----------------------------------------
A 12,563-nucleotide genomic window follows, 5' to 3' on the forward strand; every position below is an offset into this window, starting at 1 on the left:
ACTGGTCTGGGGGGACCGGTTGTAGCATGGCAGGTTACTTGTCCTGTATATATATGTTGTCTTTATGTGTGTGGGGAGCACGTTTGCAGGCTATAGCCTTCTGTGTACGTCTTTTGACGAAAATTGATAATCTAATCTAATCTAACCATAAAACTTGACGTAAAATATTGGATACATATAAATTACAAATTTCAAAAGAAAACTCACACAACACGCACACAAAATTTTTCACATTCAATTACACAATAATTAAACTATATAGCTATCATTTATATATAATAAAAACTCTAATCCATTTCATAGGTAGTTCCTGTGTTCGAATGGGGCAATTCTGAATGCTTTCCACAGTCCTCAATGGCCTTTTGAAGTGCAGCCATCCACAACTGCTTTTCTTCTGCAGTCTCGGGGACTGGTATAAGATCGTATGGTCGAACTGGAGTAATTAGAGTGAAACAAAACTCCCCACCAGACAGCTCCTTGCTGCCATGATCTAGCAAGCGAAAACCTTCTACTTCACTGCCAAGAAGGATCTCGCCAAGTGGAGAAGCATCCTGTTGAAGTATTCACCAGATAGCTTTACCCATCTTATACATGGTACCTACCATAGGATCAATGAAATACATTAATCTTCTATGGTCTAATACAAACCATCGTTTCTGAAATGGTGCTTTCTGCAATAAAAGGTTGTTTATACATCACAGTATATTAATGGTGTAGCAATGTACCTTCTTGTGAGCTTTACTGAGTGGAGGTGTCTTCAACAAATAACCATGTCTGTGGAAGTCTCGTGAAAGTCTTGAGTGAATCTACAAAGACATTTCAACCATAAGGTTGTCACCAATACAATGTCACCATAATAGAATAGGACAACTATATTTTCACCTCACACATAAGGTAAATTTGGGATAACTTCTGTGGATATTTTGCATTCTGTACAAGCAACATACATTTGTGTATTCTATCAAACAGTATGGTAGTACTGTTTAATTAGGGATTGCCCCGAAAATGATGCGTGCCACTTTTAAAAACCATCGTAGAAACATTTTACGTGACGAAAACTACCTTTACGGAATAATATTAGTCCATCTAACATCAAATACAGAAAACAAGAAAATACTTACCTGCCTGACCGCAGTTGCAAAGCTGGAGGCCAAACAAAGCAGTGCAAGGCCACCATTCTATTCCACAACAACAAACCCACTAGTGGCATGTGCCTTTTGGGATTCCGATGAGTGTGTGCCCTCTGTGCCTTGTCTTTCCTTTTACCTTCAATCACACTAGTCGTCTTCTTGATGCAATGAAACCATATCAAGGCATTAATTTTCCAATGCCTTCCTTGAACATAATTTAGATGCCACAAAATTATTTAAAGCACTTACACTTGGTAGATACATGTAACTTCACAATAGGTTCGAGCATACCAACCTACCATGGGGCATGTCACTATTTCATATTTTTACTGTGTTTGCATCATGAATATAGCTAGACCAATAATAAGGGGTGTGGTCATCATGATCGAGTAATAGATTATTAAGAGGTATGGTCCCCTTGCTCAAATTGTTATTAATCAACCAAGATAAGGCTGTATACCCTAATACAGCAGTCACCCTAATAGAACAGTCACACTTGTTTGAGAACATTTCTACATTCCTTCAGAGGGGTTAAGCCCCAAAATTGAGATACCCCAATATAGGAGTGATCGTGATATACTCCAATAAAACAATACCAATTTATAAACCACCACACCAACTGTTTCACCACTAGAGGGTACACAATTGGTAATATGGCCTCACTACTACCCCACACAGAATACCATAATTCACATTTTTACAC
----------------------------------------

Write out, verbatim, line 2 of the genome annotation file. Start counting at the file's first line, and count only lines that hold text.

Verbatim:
ACTGGTCTGGGGGGACCGGTTGTAGCATGGCAGGTTACTTGTCCTGTATATATATGTTGTCTTTATGTGTGTGGGGAGCACGTTTGCAGGCTATAGCCTTCTGTGTACGTCTTTTGACGAAAATTGATAATCTAATCTAATCTAACCATAAAACTTGACGTAAAATATTGGATACATATAAATTACAAATTTCAAAAGAAAACTCACACAACACGCACACAAAATTTTTCACATTCAATTACACAATAATTAAACTATATAGCTATCATTTATATATAATAAAAACTCTAATCCATTTCATAGGTAGTTCCTGTGTTCGAATGGGGCAATTCTGAATGCTTTCCACAGTCCTCAATGGCCTTTTGAAGTGCAGCCATCCACAACTGCTTTTCTTCTGCAGTCTCGGGGACTGGTATAAGATCGTATGGTCGAACTGGAGTAATTAGAGTGAAACAAAACTCCCCACCAGACAGCTCCTTGCTGCCATGATCTAGCAAGCGAAAACCTTCTACTTCACTGCCAAGAAGGATCTCGCCAAGTGGAGAAGCATCCTGTTGAAGTATTCACCAGATAGCTTTACCCATCTTATACATGGTACCTACCATAGGATCAATGAAATACATTAATCTTCTATGGTCTAATACAAACCATCGTTTCTGAAATGGTGCTTTCTGCAATAAAAGGTTGTTTATACATCACAGTATATTAATGGTGTAGCAATGTACCTTCTTGTGAGCTTTACTGAGTGGAGGTGTCTTCAACAAATAACCATGTCTGTGGAAGTCTCGTGAAAGTCTTGAGTGAATCTACAAAGACATTTCAACCATAAGGTTGTCACCAATACAATGTCACCATAATAGAATAGGACAACTATATTTTCACCTCACACATAAGGTAAATTTGGGATAACTTCTGTGGATATTTTGCATTCTGTACAAGCAACATACATTTGTGTATTCTATCAAACAGTATGGTAGTACTGTTTAATTAGGGATTGCCCCGAAAATGATGCGTGCCACTTTTAAAAACCATCGTAGAAACATTTTACGTGACGAAAACTACCTTTACGGAATAATATTAGTCCATCTAACATCAAATACAGAAAACAAGAAAATACTTACCTGCCTGACCGCAGTTGCAAAGCTGGAGGCCAAACAAAGCAGTGCAAGGCCACCATTCTATTCCACAACAACAAACCCACTAGTGGCATGTGCCTTTTGGGATTCCGATGAGTGTGTGCCCTCTGTGCCTTGTCTTTCCTTTTACCTTCAATCACACTAGTCGTCTTCTTGATGCAATGAAACCATATCAAGGCATTAATTTTCCAATGCCTTCCTTGAACATAATTTAGATGCCACAAAATTATTTAAAGCACTTACACTTGGTAGATACATGTAACTTCACAATAGGTTCGAGCATACCAACCTACCATGGGGCATGTCACTATTTCATATTTTTACTGTGTTTGCATCATGAATATAGCTAGACCAATAATAAGGGGTGTGGTCATCATGATCGAGTAATAGATTATTAAGAGGTATGGTCCCCTTGCTCAAATTGTTATTAATCAACCAAGATAAGGCTGTATACCCTAATACAGCAGTCACCCTAATAGAACAGTCACACTTGTTTGAGAACATTTCTACATTCCTTCAGAGGGGTTAAGCCCCAAAATTGAGATACCCCAATATAGGAGTGATCGTGATATACTCCAATAAAACAATACCAATTTATAAACCACCACACCAACTGTTTCACCACTAGAGGGTACACAATTGGTAATATGGCCTCACTACTACCCCACACAGAATACCATAATTCACATTTTTACAC